Yen's Blog

Lens, Wheels, Skates, Keyboard


Holy city

Avignon’s place in history was cemented in 1309 when Pope Clement V made Avignon his residence. Avignon became the center of the Roman church until the Pope returned to Rome in 1376. Then things got interesting. In protest over perceived Roman dominance, French cardinals elected another Pope, the so-called anti-Pope, to rule in Avignon. The precarious situation lasted until the schism was ended in 1417. By then Avignon’s religious connection had bequeathed it with many legacies, the most impressive of which is the Palais des Papes, whose size and opulence dwarf the city that contains it.

Avignon was the first stop on our tour of Provence. Not wanting to drive from Paris to Nice in one day (later on we actually drove from Nice to Rouen in one day), we stayed overnight in Avignon. We entered the city through its southern gate, opposite the train station. We had known that it’s a walled city, but we didn’t realize how tiny it was! The main thoroughfare, the Rue de la Republique, would be hard-pressed to qualify as a small avenue in other cities. Houses are narrow and closely packed together, yet they all managed to fit within the high, ancient walls. On the other hand, as one can imagine, it’s a great city for walking. You can stroll from one end of the city to the other in about 15 minutes.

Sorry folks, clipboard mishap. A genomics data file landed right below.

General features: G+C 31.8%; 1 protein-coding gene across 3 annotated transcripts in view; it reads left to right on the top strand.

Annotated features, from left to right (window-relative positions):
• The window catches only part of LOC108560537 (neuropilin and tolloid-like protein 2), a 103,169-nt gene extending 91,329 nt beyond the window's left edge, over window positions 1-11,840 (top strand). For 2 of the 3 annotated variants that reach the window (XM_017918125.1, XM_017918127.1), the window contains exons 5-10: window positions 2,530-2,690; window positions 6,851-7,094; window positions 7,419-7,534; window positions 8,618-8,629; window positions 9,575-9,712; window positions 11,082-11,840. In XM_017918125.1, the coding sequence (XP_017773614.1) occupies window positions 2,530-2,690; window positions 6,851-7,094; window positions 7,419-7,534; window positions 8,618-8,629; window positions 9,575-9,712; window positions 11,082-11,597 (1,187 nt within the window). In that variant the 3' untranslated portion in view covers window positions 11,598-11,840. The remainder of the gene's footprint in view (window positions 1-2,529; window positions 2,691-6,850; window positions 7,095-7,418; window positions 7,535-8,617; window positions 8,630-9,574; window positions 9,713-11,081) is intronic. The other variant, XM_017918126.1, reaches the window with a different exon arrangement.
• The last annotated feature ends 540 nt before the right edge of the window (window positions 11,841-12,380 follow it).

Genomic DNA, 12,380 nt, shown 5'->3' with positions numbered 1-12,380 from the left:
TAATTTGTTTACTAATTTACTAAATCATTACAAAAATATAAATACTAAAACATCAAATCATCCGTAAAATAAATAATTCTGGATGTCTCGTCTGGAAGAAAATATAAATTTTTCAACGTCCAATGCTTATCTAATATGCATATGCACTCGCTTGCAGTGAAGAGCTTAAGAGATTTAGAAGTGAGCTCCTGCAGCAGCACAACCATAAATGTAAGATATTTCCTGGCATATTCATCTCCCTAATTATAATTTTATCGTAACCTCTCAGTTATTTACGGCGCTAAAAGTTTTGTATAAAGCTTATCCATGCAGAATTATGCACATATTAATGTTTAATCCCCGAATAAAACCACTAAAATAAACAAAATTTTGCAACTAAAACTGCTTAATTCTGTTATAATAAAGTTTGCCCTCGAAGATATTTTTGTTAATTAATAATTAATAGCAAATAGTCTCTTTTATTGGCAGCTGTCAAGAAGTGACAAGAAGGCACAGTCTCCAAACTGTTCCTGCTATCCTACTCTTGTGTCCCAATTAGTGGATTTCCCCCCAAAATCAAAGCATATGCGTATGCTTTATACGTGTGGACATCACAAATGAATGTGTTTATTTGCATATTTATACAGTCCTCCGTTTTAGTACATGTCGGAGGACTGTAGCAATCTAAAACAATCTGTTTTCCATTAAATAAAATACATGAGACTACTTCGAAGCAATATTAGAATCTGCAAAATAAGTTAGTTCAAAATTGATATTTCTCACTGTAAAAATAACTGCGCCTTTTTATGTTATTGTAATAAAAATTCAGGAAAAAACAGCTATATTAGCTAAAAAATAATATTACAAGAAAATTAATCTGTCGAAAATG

The Pont d’Avignon, otherwise known as the Pont St-Bénezet, is made famous by the children’s song in which “l’on y danse, l’on y danse”. I had never heard of the song, but apparently it’s quite well-known. Most of the bridge collapsed long ago, and as one can imagine it no longer carries vehicular traffic (which are currently born by a modern bridge just downstream). Yet the bridge remains as Avignon’s most well-known attraction.

The massive Palais des Papes is a testament to the wealth of the church and to the skill of ancient builders. It dominates over the city, and is even more impressive inside than outside.

Last visit: May 2004 Pros: Palais des Papes Cons: Small streets impossible to drive in In a nutshell: Yet another facet of infinitely diverse Provence